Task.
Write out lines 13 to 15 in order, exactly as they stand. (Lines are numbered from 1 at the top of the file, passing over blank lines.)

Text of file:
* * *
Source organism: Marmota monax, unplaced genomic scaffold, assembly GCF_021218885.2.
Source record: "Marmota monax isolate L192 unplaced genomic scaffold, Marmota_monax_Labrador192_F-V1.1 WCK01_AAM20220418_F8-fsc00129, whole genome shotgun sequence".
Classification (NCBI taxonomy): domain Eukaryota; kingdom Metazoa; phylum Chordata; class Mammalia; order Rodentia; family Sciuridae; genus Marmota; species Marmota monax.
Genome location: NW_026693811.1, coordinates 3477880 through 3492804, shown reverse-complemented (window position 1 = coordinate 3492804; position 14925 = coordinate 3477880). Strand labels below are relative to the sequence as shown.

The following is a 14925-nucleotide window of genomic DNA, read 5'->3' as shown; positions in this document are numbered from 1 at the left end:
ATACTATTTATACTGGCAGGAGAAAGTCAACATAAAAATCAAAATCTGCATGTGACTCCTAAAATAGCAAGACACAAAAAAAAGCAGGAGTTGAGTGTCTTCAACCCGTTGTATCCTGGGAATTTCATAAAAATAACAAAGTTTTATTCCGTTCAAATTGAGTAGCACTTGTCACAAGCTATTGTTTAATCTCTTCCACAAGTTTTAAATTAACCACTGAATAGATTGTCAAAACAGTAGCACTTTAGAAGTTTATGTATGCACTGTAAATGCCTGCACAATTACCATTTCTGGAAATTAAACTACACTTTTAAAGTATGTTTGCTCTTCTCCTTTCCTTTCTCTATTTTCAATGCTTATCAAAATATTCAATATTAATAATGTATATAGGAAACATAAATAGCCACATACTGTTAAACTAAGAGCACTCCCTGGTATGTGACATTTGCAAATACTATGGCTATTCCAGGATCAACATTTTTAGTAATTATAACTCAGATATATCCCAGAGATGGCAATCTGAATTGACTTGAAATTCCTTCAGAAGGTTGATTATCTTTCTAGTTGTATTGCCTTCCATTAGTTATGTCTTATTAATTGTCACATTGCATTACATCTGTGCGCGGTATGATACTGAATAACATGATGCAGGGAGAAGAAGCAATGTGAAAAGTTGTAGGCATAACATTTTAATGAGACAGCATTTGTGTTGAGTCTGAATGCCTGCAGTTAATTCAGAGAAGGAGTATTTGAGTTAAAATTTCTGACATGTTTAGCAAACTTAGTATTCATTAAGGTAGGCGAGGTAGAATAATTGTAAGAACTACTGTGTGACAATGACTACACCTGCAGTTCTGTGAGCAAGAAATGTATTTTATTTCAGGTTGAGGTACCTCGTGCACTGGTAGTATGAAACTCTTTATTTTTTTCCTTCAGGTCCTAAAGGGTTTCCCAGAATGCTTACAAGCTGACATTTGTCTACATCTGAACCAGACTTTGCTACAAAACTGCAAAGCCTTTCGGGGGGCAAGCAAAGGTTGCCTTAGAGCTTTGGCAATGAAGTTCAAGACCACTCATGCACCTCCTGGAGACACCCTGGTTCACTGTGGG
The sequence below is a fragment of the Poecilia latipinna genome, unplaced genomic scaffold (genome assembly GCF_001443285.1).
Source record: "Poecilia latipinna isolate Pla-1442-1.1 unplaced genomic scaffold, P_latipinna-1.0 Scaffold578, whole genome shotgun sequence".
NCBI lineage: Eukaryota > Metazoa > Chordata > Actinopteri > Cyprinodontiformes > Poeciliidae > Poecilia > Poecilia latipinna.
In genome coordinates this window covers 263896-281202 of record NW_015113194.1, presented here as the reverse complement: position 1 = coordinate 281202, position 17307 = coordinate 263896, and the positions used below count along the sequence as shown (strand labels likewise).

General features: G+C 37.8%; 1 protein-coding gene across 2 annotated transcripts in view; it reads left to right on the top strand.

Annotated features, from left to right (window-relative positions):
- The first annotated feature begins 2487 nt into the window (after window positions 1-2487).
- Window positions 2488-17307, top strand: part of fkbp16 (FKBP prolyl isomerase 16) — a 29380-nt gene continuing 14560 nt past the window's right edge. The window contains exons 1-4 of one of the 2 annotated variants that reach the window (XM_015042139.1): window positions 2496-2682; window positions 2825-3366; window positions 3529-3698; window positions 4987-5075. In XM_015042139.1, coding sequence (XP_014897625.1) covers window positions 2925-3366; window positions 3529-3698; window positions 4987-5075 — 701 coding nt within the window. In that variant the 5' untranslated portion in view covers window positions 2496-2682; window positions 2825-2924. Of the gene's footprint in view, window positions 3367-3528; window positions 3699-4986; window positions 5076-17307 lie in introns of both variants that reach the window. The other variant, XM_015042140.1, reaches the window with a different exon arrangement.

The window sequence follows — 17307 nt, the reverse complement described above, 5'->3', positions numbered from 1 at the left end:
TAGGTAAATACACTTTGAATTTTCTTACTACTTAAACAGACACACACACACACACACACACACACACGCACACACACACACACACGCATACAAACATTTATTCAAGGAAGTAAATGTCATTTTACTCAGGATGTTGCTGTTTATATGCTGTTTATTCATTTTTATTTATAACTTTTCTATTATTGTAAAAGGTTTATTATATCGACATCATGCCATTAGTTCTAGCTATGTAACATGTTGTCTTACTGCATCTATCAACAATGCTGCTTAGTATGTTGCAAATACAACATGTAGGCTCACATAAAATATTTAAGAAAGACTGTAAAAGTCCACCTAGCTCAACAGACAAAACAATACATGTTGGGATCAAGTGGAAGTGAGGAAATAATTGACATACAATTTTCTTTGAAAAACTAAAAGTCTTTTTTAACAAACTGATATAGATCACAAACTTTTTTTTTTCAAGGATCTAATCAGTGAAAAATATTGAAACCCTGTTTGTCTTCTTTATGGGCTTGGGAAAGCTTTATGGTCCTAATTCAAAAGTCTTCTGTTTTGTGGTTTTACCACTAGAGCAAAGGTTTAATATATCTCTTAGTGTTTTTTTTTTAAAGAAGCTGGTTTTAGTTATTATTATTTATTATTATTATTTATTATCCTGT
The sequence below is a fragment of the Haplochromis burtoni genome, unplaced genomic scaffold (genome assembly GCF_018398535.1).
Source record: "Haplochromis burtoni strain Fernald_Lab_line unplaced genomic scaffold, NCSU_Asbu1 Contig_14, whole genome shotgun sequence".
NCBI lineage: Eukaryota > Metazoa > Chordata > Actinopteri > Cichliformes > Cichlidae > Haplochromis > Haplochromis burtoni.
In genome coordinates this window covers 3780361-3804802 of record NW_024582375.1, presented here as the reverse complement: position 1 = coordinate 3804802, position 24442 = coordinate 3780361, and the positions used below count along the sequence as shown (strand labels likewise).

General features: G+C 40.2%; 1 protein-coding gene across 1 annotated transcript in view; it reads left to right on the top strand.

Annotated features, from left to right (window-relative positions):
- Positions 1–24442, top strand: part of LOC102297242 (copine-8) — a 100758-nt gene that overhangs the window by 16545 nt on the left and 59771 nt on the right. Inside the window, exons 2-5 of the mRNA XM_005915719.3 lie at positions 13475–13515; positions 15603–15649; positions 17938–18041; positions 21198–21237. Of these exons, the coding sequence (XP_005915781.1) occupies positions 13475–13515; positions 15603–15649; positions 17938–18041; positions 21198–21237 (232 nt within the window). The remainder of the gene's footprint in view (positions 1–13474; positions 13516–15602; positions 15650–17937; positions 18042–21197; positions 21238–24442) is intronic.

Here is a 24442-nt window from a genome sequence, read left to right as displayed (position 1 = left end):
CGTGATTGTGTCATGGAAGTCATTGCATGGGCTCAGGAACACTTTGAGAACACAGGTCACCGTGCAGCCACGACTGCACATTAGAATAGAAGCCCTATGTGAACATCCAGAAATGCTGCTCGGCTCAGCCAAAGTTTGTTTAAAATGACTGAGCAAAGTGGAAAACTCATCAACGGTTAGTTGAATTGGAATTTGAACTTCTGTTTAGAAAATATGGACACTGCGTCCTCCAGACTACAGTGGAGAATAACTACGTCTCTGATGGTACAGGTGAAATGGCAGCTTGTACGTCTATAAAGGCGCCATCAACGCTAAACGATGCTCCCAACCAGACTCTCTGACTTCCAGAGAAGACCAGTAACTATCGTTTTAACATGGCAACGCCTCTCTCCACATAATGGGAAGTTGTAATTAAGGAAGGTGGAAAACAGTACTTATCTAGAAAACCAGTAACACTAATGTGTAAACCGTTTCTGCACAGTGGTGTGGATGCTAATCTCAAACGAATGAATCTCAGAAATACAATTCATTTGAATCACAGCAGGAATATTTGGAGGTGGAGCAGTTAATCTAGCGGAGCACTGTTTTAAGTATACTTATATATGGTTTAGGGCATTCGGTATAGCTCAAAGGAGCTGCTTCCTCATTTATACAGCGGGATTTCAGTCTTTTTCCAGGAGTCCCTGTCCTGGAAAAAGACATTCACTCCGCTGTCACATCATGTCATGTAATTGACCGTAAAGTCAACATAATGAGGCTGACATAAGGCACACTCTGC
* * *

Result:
- The first annotated feature begins 2487 nt into the window (after window positions 1-2487).
- Window positions 2488-17307, top strand: part of fkbp16 (FKBP prolyl isomerase 16) — a 29380-nt gene continuing 14560 nt past the window's right edge. The window contains exons 1-4 of one of the 2 annotated variants that reach the window (XM_015042139.1): window positions 2496-2682; window positions 2825-3366; window positions 3529-3698; window positions 4987-5075. In XM_015042139.1, coding sequence (XP_014897625.1) covers window positions 2925-3366; window positions 3529-3698; window positions 4987-5075 — 701 coding nt within the window. In that variant the 5' untranslated portion in view covers window positions 2496-2682; window positions 2825-2924. Of the gene's footprint in view, window positions 3367-3528; window positions 3699-4986; window positions 5076-17307 lie in introns of both variants that reach the window. The other variant, XM_015042140.1, reaches the window with a different exon arrangement.

The window sequence follows — 17307 nt, the reverse complement described above, 5'->3', positions numbered from 1 at the left end: